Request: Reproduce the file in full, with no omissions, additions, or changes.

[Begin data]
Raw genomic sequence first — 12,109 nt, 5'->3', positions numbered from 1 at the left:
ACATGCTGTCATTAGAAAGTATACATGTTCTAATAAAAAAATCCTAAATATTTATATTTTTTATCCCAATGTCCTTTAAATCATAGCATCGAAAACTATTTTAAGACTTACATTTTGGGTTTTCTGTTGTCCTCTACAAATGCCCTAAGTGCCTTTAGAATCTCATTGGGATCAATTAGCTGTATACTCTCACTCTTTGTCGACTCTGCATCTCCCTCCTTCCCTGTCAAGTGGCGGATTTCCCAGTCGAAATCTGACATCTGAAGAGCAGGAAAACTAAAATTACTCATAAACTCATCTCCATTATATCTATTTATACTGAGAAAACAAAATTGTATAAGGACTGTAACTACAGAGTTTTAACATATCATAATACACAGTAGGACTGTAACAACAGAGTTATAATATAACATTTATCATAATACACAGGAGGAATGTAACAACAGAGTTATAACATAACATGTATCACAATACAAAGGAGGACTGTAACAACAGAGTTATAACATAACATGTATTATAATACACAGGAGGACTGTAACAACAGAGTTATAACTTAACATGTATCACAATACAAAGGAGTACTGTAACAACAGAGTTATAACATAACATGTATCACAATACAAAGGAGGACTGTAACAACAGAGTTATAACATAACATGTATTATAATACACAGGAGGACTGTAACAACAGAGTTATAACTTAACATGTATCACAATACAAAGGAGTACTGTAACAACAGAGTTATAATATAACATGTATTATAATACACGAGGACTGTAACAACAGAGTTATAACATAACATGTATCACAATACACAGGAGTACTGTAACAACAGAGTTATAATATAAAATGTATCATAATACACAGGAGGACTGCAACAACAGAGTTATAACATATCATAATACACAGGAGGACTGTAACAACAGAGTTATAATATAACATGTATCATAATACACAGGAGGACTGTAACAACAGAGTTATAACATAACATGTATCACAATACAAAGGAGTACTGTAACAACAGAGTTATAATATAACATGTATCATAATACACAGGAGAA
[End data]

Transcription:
Raw genomic sequence first — 12,109 nt, 5'->3', positions numbered from 1 at the left:
ACATGCTGTCATTAGAAAGTATACATGTTCTAATAAAAAAATCCTAAATATTTATATTTTTTATCCCAATGTCCTTTAAATCATAGCATCGAAAACTATTTTAAGACTTACATTTTGGGTTTTCTGTTGTCCTCTACAAATGCCCTAAGTGCCTTTAGAATCTCATTGGGATCAATTAGCTGTATACTCTCACTCTTTGTCGACTCTGCATCTCCCTCCTTCCCTGTCAAGTGGCGGATTTCCCAGTCGAAATCTGACATCTGAAGAGCAGGAAAACTAAAATTACTCATAAACTCATCTCCATTATATCTATTTATACTGAGAAAACAAAATTGTATAAGGACTGTAACTACAGAGTTTTAACATATCATAATACACAGTAGGACTGTAACAACAGAGTTATAATATAACATTTATCATAATACACAGGAGGAATGTAACAACAGAGTTATAACATAACATGTATCACAATACAAAGGAGGACTGTAACAACAGAGTTATAACATAACATGTATTATAATACACAGGAGGACTGTAACAACAGAGTTATAACTTAACATGTATCACAATACAAAGGAGTACTGTAACAACAGAGTTATAACATAACATGTATCACAATACAAAGGAGGACTGTAACAACAGAGTTATAACATAACATGTATTATAATACACAGGAGGACTGTAACAACAGAGTTATAACTTAACATGTATCACAATACAAAGGAGTACTGTAACAACAGAGTTATAATATAACATGTATTATAATACACGAGGACTGTAACAACAGAGTTATAACATAACATGTATCACAATACACAGGAGTACTGTAACAACAGAGTTATAATATAAAATGTATCATAATACACAGGAGGACTGCAACAACAGAGTTATAACATATCATAATACACAGGAGGACTGTAACAACAGAGTTATAATATAACATGTATCATAATACACAGGAGGACTGTAACAACAGAGTTATAACATAACATGTATCACAATACAAAGGAGTACTGTAACAACAGAGTTATAATATAACATGTATCATAATACACAGGAGAA